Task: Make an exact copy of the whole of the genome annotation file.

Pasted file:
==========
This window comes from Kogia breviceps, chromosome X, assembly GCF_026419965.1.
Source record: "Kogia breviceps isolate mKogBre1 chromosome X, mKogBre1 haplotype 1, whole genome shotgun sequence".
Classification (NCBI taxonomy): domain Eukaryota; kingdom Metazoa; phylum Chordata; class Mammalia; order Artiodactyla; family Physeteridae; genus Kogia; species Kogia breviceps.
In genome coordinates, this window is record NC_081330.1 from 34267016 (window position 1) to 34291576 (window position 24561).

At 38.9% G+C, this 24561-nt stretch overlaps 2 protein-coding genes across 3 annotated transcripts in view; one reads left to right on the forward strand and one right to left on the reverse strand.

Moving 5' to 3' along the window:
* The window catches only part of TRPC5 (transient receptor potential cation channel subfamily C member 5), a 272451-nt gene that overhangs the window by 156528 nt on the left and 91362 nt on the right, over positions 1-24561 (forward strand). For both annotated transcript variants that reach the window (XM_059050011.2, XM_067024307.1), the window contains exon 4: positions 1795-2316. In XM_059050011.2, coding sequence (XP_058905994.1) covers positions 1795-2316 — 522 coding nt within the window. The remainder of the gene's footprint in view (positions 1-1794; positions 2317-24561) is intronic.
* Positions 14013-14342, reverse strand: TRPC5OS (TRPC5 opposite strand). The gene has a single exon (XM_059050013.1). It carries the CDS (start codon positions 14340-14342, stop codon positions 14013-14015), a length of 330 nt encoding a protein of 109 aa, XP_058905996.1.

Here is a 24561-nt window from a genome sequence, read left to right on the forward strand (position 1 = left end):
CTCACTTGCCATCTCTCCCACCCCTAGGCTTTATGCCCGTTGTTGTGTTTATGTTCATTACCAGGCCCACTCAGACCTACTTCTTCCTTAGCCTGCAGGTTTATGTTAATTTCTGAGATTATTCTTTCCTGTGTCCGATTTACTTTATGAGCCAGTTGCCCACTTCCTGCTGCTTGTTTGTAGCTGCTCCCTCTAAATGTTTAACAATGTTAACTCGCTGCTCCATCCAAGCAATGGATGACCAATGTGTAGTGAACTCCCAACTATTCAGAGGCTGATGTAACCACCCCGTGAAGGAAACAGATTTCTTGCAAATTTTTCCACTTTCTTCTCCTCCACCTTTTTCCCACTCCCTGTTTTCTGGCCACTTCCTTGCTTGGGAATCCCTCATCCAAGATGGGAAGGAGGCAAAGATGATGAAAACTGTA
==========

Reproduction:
This window comes from Kogia breviceps, chromosome X, assembly GCF_026419965.1.
Source record: "Kogia breviceps isolate mKogBre1 chromosome X, mKogBre1 haplotype 1, whole genome shotgun sequence".
Classification (NCBI taxonomy): domain Eukaryota; kingdom Metazoa; phylum Chordata; class Mammalia; order Artiodactyla; family Physeteridae; genus Kogia; species Kogia breviceps.
In genome coordinates, this window is record NC_081330.1 from 34267016 (window position 1) to 34291576 (window position 24561).

At 38.9% G+C, this 24561-nt stretch overlaps 2 protein-coding genes across 3 annotated transcripts in view; one reads left to right on the forward strand and one right to left on the reverse strand.

Moving 5' to 3' along the window:
* The window catches only part of TRPC5 (transient receptor potential cation channel subfamily C member 5), a 272451-nt gene that overhangs the window by 156528 nt on the left and 91362 nt on the right, over positions 1-24561 (forward strand). For both annotated transcript variants that reach the window (XM_059050011.2, XM_067024307.1), the window contains exon 4: positions 1795-2316. In XM_059050011.2, coding sequence (XP_058905994.1) covers positions 1795-2316 — 522 coding nt within the window. The remainder of the gene's footprint in view (positions 1-1794; positions 2317-24561) is intronic.
* Positions 14013-14342, reverse strand: TRPC5OS (TRPC5 opposite strand). The gene has a single exon (XM_059050013.1). It carries the CDS (start codon positions 14340-14342, stop codon positions 14013-14015), a length of 330 nt encoding a protein of 109 aa, XP_058905996.1.

Here is a 24561-nt window from a genome sequence, read left to right on the forward strand (position 1 = left end):
CTCACTTGCCATCTCTCCCACCCCTAGGCTTTATGCCCGTTGTTGTGTTTATGTTCATTACCAGGCCCACTCAGACCTACTTCTTCCTTAGCCTGCAGGTTTATGTTAATTTCTGAGATTATTCTTTCCTGTGTCCGATTTACTTTATGAGCCAGTTGCCCACTTCCTGCTGCTTGTTTGTAGCTGCTCCCTCTAAATGTTTAACAATGTTAACTCGCTGCTCCATCCAAGCAATGGATGACCAATGTGTAGTGAACTCCCAACTATTCAGAGGCTGATGTAACCACCCCGTGAAGGAAACAGATTTCTTGCAAATTTTTCCACTTTCTTCTCCTCCACCTTTTTCCCACTCCCTGTTTTCTGGCCACTTCCTTGCTTGGGAATCCCTCATCCAAGATGGGAAGGAGGCAAAGATGATGAAAACTGTA